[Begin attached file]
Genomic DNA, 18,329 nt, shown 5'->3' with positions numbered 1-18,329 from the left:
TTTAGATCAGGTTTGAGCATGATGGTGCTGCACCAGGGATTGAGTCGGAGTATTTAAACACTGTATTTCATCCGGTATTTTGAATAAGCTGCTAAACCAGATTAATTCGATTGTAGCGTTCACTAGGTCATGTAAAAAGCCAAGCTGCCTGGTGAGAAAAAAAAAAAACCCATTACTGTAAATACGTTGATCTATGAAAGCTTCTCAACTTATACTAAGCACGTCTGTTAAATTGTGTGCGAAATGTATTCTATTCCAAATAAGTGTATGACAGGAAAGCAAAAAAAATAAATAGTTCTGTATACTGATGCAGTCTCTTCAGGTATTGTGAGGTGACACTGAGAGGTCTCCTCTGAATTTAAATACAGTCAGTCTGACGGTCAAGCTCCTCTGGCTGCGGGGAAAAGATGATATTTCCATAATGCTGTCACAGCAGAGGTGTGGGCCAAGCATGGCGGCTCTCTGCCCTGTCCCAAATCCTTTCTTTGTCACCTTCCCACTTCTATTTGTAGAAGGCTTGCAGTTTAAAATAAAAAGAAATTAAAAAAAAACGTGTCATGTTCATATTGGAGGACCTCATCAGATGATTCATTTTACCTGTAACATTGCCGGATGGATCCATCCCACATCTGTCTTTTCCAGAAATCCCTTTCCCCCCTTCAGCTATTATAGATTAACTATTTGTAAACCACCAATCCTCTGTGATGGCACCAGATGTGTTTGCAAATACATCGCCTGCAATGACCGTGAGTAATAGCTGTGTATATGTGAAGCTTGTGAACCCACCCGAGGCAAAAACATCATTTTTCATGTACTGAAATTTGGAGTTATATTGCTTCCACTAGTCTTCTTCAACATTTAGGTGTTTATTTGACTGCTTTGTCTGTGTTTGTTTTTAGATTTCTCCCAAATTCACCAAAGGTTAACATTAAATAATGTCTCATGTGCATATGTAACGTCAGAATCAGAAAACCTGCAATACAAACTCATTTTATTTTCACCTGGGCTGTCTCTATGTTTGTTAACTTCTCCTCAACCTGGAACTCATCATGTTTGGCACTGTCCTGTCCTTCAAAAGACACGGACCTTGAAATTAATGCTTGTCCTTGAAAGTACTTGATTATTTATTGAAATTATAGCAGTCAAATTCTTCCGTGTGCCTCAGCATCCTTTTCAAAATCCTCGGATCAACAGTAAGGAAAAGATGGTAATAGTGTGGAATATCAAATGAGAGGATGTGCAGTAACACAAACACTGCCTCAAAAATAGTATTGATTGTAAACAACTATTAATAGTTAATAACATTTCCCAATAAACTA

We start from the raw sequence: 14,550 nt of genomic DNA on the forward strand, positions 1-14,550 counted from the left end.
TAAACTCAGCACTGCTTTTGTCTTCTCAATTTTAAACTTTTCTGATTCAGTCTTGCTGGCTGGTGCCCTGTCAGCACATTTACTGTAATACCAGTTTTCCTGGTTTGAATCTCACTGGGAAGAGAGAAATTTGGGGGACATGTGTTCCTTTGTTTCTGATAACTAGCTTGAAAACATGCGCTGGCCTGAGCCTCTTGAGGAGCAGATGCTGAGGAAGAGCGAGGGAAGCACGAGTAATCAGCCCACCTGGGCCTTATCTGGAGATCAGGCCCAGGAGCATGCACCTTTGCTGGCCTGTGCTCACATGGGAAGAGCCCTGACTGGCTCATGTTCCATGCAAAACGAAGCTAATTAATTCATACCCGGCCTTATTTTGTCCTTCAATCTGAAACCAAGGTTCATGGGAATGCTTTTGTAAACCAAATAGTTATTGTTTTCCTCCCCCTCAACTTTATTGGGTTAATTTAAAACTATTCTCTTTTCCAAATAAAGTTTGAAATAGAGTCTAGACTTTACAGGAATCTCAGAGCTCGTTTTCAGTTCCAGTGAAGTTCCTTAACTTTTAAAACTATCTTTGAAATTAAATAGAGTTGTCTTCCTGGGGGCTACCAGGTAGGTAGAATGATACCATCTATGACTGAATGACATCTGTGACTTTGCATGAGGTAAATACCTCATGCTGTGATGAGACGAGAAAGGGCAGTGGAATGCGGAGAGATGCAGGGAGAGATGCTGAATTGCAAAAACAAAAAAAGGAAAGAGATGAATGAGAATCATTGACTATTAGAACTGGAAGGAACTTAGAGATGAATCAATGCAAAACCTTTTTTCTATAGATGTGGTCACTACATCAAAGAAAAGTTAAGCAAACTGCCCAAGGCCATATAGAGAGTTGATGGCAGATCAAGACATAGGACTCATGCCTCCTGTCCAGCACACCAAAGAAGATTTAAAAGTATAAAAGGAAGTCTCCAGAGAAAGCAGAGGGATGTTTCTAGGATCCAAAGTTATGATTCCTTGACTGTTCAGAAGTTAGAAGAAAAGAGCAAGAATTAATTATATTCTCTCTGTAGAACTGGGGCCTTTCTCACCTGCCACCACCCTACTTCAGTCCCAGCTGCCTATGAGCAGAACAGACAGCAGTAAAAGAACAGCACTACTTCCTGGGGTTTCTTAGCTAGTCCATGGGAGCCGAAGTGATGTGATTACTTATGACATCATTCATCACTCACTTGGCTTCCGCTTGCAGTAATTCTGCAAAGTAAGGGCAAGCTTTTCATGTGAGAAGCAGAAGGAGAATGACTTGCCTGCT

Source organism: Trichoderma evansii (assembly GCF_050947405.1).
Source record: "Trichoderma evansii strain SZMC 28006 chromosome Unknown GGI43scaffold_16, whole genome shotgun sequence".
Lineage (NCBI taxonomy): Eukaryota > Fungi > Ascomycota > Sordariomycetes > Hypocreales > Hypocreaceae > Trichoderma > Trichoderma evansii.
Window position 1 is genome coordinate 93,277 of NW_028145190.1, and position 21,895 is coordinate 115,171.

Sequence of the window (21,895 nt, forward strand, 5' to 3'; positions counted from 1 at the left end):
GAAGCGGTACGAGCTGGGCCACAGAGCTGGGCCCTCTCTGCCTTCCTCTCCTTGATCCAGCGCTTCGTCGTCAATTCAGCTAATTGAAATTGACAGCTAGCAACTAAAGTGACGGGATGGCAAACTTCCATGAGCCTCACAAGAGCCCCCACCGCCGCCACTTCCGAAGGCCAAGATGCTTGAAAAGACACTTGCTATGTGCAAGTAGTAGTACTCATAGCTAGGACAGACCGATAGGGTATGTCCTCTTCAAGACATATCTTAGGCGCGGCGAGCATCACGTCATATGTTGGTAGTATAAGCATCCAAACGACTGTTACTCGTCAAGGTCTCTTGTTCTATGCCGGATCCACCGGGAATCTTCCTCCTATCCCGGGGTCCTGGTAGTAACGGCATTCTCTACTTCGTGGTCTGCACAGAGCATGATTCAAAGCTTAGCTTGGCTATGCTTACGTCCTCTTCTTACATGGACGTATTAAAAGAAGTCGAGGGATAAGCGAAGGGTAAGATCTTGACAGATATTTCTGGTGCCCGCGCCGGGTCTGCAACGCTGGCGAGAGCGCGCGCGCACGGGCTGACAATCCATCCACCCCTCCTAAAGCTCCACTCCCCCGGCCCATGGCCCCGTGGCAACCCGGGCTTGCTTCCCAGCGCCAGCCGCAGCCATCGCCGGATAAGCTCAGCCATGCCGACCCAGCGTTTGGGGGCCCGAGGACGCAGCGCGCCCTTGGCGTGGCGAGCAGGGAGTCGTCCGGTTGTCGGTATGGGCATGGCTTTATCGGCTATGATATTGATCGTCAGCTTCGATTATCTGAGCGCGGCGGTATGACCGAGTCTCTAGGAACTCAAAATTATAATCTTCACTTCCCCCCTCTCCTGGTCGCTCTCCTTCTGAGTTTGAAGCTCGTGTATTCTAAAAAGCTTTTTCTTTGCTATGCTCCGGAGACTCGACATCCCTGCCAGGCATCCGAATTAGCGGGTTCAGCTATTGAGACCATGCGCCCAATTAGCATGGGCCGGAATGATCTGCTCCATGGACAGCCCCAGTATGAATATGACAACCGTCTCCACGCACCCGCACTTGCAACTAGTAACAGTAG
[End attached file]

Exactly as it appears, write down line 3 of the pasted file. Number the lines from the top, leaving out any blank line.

We start from the raw sequence: 14,550 nt of genomic DNA on the forward strand, positions 1-14,550 counted from the left end.